Encouraging citizens to change their behaviour


Scholars and management scientists, in their effort to make people understand what governance is, talk of understanding governance as (i) a structure and (ii) a process. Governance as a structure, as pointed out by Pierre and Peter, includes hierarchy, market, network and communities. Likewise, there are five modes of governance as discussed by Stephen Bell and Andrew Hindmoor (2009): via hierarchy, via persuasion, via market, via engagement and via association.
From the structural perspective of governance, the ideal model of state is governance versus hierarchy. This type of control is conducted by and through vertically integrated state structure of democratic government and public bureaucracy. It essentially means governance by law and distinction between public and private. Nonetheless, this model has been criticized and calls for smaller scales, flexibility, diversification, informal exchange rather than formal control.
Notwithstanding, when it comes to allocation of resources, the most efficient mechanism is governance via market, which allows the state to allocate resources where it has not been employed efficiently (Pierre and Peter 2000; pp, 18-19). It is believed that it reinforces citizens by empowering them in a similar way as power is exercised by the consumers. It empowers the people to have a say in public service of allowing market to take over the responsibilities within certain limited bounds, thereby creating a market like situation for such services which would facilitate the clients to choose directly.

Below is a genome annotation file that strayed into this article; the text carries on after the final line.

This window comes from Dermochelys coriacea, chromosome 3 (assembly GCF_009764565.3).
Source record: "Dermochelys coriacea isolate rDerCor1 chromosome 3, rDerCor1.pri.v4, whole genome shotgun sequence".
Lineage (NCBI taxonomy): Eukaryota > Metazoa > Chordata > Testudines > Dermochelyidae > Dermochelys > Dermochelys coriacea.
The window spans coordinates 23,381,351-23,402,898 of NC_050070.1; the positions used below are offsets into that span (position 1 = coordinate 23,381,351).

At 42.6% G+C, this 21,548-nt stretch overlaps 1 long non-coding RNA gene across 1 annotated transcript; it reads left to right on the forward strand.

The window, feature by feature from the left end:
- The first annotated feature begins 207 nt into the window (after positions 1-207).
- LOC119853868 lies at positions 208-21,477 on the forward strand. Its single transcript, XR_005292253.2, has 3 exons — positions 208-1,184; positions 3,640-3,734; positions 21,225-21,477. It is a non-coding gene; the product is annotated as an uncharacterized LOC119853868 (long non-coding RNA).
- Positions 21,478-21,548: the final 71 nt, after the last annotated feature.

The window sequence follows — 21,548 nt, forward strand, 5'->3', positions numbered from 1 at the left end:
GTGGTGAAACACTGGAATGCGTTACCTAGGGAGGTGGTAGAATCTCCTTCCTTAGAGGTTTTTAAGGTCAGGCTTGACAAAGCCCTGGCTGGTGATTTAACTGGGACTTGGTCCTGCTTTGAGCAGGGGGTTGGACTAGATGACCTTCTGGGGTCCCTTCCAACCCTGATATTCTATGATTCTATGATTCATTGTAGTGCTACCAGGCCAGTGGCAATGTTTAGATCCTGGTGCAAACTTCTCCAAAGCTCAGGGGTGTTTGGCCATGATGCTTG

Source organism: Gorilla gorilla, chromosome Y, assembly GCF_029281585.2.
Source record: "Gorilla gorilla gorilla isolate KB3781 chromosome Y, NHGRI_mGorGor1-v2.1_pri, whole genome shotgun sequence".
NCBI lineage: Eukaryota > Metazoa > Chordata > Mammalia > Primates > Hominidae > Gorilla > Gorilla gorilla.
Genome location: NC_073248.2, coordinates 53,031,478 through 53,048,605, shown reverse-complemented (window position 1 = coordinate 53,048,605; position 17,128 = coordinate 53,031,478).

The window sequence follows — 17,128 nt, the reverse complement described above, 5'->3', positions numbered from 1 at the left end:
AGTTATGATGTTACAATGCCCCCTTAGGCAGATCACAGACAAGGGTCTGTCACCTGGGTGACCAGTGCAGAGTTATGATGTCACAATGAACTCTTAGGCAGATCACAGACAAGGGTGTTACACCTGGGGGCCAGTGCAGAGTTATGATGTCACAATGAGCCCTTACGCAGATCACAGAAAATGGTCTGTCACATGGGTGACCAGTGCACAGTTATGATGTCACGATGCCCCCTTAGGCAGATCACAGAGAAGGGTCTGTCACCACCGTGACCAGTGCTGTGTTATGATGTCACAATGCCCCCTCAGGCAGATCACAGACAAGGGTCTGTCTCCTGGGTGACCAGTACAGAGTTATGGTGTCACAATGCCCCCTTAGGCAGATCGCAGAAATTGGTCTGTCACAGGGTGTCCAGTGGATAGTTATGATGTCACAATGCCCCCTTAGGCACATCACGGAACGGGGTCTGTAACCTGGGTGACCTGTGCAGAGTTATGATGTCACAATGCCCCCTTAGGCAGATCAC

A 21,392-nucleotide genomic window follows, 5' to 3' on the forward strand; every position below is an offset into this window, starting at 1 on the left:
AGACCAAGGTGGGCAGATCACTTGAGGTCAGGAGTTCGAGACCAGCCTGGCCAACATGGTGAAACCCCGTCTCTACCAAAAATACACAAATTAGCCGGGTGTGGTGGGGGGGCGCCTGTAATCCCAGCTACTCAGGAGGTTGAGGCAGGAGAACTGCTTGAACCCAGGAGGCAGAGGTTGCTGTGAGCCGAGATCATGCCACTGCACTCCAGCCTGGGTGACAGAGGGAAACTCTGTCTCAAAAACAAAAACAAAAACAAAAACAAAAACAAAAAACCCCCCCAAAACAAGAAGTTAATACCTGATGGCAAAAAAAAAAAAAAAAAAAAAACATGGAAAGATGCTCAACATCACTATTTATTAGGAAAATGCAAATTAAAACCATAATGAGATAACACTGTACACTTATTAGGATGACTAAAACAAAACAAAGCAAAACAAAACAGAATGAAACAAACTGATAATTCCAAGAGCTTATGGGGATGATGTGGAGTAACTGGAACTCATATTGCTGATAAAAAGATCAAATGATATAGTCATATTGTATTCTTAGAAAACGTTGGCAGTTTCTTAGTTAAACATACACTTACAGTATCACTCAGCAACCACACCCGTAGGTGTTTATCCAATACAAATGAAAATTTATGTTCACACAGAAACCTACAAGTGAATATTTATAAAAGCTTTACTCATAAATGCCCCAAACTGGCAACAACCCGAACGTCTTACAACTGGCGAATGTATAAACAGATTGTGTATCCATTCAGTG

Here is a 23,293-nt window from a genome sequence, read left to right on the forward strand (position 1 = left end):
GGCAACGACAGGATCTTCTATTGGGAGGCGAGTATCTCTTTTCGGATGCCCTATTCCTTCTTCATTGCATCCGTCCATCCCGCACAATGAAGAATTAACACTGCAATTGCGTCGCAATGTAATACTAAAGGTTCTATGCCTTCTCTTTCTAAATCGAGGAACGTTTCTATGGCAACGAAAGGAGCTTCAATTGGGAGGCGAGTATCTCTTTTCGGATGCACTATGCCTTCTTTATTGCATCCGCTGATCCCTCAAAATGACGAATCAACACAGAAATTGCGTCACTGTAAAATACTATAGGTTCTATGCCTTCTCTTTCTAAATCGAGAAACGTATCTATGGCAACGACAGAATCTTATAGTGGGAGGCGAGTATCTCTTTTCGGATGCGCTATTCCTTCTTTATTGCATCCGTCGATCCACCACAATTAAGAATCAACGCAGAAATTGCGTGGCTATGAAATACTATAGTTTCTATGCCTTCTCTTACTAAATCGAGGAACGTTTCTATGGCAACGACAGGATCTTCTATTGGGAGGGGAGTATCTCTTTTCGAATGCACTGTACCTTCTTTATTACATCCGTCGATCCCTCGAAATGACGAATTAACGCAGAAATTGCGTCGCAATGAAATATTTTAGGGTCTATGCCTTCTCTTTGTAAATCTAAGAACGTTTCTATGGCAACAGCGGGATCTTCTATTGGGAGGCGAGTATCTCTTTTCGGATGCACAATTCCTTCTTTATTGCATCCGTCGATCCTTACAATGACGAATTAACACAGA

Governance via network regulates and co-ordinates the policy sectors according to the choices of the actors involved rather than concerning the public policy. The shift from government to governance has strengthened the policy networks because of the declining dependence on the formal legal process. On the other hand, the governance via greater participation of the communities in the collective matters encourages civic spirit in the community without large public bureaucracies. Lastly, the governance through persuasion is a mode of governance to be achieved through a mode of self-discipline or compliance in the target subject (Bell and Hindmoor 2009; p.17). This means encouraging citizens to change their behaviour through law, taxes, regulations along with persuasions in matters like persuading the citizens to drink less, to avoid chewing betel nut, to be health conscious, to report a suspected criminal and/or a terrorist and to be engaged in voluntary activities etc.

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